When a picture sells, it’s traditionally the result of plenty of planning, lots of practice and years of professional training. The low cost of professional quality digital cameras, the ability to show the results on the Internet, and the rise of microstock have now made it more common for buyers to license pictures from talented enthusiasts. But sometimes, those sales are more than an occasional purchase by a Web designer with a small budget. Occasionally, an amateur will break through and create the kind of pictures that land a big client, a ton of attention, a pile of cash — or all three.
Kevin Bauman’s Houses
Kevin Bauman used to be a professional photographer. For five years, he had been shooting architectural images, product photography and lifestyle jobs for businesses in the Michigan area. As the economy sank though, work began to dry up and Kevin turned to Web development as an alternative line of business.
But he didn’t give up photography entirely. As he traveled around Detroit, he would take pictures of the empty homes abandoned by former residents trying their luck elsewhere. The houses were shot front-on without adornment or any attempt to make them look better than they appeared to someone driving by.
Kevin built a collection of the photos then placed them online, offering the prints for $35 with a portion of the fee going to charity.
The pictures were noticed by The New York Times who ran a story about them, delivering around 8,000 visitors to Kevin’s website in a single day. He sold almost 70 pictures that week alone.
“It has generated quite a bit of interest, and because of it I’ll be donating a lot more money to a few Detroit charities than I ever would have without the project, but I don’t think it’s actually done much of anything to change people,” Kevin told us. “Maybe it could serve as a warning. Maybe that warning would be, ‘prepare for the future.’ Detroit didn’t.”
Vanessa Dualib’s Fruit and Veg
When illness forced Vanessa Dualib to remain indoors, the outgoing Brazilian Fine Arts graduate chose to bring together three things that interested her the most: food, photography and humor. She pulled fruit and vegetables out of her fridge, photographed them in the form of animals and placed the images on Flickr.
That’s where the story should have ended: with a collection of amusing pictures enjoyed by other members of the photo-sharing site. But Getty was looking for creative new pictures to add to its growing Flickr collection, and invited Vanessa to contribute some 60 percent of her “Playing with Food” photography. Worried about the two year exclusivity, she agreed to provide just four of them which, she says, “sold a few times already” in the first four months they were on the site.
Unlike much stock photography, these are images that weren’t shot by a professional and weren’t created with any particular use in mind. They were created solely to entertain a bored photographer — and yet they were picked up by one of the world’s biggest stock companies, proving that you don’t need to be a pro to succeed, just creative and good.
Citizenside’s $100,000 Headless Movie
When it comes to news images, the line between photography and videography isn’t as neat as used to be. While the press will prefer the clarity of a still shot, when the story is hot enough and when there’s no competition, they’ll also pay through the nose for the right images. At that point, the kind of device you’re holding doesn’t matter any more than the professional status of the photographer — or whether the images are still or moving. If you’re in the right place at the right time with a tool capable of capturing light you can still produce successful images.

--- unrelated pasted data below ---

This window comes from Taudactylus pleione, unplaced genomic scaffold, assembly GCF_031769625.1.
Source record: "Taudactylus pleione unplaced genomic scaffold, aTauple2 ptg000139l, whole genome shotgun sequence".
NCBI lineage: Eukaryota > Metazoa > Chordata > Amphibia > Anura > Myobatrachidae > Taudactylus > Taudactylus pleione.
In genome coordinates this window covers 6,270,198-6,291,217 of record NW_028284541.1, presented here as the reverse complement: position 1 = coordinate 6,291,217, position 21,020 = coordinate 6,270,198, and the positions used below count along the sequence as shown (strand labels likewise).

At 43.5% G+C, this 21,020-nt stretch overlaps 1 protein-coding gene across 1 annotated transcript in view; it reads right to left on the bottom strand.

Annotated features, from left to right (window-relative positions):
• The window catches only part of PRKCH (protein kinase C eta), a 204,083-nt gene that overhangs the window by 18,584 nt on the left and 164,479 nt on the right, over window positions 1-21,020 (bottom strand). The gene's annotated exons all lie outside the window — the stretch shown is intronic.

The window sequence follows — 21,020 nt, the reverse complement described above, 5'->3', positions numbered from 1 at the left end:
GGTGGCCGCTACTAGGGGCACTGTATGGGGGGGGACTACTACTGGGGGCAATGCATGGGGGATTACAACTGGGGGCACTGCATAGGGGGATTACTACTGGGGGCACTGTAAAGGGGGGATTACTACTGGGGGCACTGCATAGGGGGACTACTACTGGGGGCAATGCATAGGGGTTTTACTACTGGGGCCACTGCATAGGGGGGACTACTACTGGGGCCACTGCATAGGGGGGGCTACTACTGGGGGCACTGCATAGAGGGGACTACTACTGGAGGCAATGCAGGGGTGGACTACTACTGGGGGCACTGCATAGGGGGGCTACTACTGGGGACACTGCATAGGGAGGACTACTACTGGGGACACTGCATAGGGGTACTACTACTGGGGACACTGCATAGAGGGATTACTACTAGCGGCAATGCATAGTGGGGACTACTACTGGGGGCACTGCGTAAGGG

“Jerker08,” for example, a contributor to citizen news site Citizenside, got lucky in January 2008 when he found himself in an office opposite the Brigade Financière building where Jerôme Kerviel was being questioned about the trades that cost French bank Société Générale around 4.9 billion Euros.
With the lights on in the building and the blinds up, he had a grandstand view of the interrogation. He pulled out a camera, shot three minutes of footage and sent it off to Citizenside. The video was sold for around $100,000.
And yet it’s a terrible clip. In some of the video, Kerviel’s head is blocked by part of the window; in the remainder of the clip, it’s entirely hidden behind a light. But it was topical enough to land a six-figure sum, demonstrating that you don’t need to be a professional to get lucky with location.
Astro Soichi’s Space Shots
Soichi Noguchi’s profession certainly has made him lucky with location. Since December 20, 2009, the Japanese astronaut has been a crew member on the International Space Station. It’s a position that gives him a grandstand view of the Earth, of space and of other astronauts flying around in spacesuits.
As Astro_Soichi, Noguchi has also been providing updates on Twitter. Shooting through the space station’s windows, he links his tweets to his collection of photos on Twitpic. The images have been stunning and have included shots of the space shuttle Atlantis hovering in space, a storm over the Atlantic, and plenty of satellite-style photos and close-ups of the world below.
There’s no question of Noguchi making money out of his amateur photography, but his tweets, and his images in particular, have given him a following that’s almost a quarter of a million strong – an impressive audience for a professional engineer with a minimum of photography equipment.
It’s always going to be easier for a professional photographer to make sales than it will be for an enthusiast. They have the time and the resources to go out and create the photos that sell. But if you have the right idea, the right technique, a decent amount of talent – and sometimes a reasonable amount of luck – you too can produce images that other people will want to see.